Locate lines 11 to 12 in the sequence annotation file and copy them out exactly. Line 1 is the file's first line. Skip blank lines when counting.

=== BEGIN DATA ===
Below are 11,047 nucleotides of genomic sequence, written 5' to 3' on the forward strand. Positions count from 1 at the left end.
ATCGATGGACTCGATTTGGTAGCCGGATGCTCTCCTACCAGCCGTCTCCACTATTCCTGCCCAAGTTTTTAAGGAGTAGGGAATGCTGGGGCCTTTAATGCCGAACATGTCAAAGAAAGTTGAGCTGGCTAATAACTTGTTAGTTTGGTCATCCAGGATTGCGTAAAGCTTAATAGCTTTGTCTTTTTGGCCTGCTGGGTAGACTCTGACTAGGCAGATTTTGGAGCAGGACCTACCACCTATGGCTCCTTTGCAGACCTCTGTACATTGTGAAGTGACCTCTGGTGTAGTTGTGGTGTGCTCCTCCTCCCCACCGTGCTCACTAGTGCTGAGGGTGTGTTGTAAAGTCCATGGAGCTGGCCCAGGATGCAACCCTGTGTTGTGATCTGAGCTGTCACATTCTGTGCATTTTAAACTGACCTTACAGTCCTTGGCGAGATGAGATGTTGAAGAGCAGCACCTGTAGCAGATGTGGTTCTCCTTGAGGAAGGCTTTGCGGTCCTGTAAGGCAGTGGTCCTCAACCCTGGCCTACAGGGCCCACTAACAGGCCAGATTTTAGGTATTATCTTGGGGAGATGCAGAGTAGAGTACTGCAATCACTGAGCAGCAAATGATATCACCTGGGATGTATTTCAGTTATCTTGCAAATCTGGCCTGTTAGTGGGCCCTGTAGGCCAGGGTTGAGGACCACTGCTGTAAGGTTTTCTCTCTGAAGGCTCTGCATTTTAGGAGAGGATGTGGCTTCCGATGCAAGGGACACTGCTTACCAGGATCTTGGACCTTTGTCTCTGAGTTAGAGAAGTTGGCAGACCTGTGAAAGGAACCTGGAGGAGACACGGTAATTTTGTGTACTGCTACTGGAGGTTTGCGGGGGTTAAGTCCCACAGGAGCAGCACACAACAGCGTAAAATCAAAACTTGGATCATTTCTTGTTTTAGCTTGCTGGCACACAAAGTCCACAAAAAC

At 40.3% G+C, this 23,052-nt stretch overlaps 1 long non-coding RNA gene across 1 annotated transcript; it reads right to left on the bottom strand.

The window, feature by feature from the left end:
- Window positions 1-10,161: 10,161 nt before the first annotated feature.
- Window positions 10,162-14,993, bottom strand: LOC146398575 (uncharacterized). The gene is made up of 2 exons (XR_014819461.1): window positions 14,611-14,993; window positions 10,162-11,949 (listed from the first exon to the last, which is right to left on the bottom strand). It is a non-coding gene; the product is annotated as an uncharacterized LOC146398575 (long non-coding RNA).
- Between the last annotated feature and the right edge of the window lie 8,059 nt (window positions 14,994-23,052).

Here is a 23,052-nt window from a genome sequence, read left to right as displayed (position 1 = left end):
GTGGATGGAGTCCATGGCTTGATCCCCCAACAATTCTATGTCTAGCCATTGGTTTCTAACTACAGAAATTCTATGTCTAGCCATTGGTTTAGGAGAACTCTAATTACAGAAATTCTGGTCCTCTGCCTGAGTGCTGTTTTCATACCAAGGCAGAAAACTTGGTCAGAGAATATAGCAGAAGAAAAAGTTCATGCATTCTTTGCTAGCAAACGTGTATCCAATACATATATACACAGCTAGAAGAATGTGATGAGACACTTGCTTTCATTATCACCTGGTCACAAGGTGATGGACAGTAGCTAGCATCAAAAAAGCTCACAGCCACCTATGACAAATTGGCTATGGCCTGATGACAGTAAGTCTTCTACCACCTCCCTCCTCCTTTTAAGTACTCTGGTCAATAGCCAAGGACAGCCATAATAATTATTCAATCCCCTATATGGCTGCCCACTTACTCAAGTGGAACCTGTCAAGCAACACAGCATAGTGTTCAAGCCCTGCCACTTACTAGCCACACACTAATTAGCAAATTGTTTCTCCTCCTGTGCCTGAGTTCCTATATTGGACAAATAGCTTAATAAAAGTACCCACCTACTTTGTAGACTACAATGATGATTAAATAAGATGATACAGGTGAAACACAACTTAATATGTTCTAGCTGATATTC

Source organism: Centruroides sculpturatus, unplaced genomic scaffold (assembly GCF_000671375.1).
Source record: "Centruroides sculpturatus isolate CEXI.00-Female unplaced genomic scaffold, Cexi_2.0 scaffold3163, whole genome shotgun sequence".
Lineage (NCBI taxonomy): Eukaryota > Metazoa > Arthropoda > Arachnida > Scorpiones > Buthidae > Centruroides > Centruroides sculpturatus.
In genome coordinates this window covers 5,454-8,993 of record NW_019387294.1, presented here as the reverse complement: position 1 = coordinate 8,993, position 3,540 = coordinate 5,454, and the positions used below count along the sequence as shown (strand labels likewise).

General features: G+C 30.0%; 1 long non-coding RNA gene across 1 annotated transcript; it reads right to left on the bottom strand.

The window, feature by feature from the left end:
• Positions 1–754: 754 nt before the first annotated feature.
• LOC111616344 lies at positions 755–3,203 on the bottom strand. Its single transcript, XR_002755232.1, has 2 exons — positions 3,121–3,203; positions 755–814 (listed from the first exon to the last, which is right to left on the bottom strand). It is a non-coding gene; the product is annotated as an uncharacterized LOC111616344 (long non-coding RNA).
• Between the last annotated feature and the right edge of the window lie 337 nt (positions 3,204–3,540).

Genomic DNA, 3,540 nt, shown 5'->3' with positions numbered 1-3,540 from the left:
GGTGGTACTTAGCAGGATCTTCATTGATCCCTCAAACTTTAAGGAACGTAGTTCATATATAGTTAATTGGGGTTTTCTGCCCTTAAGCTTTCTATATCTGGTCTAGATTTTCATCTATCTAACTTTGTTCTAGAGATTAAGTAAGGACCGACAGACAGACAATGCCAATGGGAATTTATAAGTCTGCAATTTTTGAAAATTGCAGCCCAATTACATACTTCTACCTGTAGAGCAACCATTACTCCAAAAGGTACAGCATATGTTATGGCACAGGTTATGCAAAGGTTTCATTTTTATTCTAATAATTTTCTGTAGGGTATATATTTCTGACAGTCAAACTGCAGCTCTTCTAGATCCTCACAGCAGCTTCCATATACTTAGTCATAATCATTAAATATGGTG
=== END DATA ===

Source record: "Centruroides sculpturatus isolate CEXI.00-Female unplaced genomic scaffold, Cexi_2.0 scaffold3163, whole genome shotgun sequence".
Lineage (NCBI taxonomy): Eukaryota > Metazoa > Arthropoda > Arachnida > Scorpiones > Buthidae > Centruroides > Centruroides sculpturatus.